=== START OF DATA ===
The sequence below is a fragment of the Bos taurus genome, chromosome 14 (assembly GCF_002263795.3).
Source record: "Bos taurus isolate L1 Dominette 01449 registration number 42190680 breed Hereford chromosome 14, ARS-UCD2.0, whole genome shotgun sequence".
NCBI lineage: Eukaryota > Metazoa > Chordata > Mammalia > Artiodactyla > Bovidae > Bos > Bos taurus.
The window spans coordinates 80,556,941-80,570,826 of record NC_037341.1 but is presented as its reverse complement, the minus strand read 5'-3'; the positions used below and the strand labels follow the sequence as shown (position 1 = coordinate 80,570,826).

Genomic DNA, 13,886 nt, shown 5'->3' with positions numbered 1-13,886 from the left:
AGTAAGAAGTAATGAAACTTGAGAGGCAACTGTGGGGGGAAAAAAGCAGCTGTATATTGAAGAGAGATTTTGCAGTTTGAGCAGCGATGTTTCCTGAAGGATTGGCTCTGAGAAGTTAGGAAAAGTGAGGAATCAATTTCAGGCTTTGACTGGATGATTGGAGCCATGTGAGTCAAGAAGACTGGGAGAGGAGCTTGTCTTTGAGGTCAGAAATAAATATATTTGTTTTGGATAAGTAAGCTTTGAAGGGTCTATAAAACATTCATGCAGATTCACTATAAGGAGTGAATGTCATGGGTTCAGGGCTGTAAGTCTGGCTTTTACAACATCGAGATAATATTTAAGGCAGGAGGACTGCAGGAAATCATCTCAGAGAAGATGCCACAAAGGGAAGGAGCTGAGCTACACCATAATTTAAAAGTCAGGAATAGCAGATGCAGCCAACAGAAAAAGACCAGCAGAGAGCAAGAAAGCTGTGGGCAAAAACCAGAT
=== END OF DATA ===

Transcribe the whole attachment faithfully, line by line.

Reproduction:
The sequence below is a fragment of the Bos taurus genome, chromosome 14 (assembly GCF_002263795.3).
Source record: "Bos taurus isolate L1 Dominette 01449 registration number 42190680 breed Hereford chromosome 14, ARS-UCD2.0, whole genome shotgun sequence".
NCBI lineage: Eukaryota > Metazoa > Chordata > Mammalia > Artiodactyla > Bovidae > Bos > Bos taurus.
The window spans coordinates 80,556,941-80,570,826 of record NC_037341.1 but is presented as its reverse complement, the minus strand read 5'-3'; the positions used below and the strand labels follow the sequence as shown (position 1 = coordinate 80,570,826).

Genomic DNA, 13,886 nt, shown 5'->3' with positions numbered 1-13,886 from the left:
AGTAAGAAGTAATGAAACTTGAGAGGCAACTGTGGGGGGAAAAAAGCAGCTGTATATTGAAGAGAGATTTTGCAGTTTGAGCAGCGATGTTTCCTGAAGGATTGGCTCTGAGAAGTTAGGAAAAGTGAGGAATCAATTTCAGGCTTTGACTGGATGATTGGAGCCATGTGAGTCAAGAAGACTGGGAGAGGAGCTTGTCTTTGAGGTCAGAAATAAATATATTTGTTTTGGATAAGTAAGCTTTGAAGGGTCTATAAAACATTCATGCAGATTCACTATAAGGAGTGAATGTCATGGGTTCAGGGCTGTAAGTCTGGCTTTTACAACATCGAGATAATATTTAAGGCAGGAGGACTGCAGGAAATCATCTCAGAGAAGATGCCACAAAGGGAAGGAGCTGAGCTACACCATAATTTAAAAGTCAGGAATAGCAGATGCAGCCAACAGAAAAAGACCAGCAGAGAGCAAGAAAGCTGTGGGCAAAAACCAGAT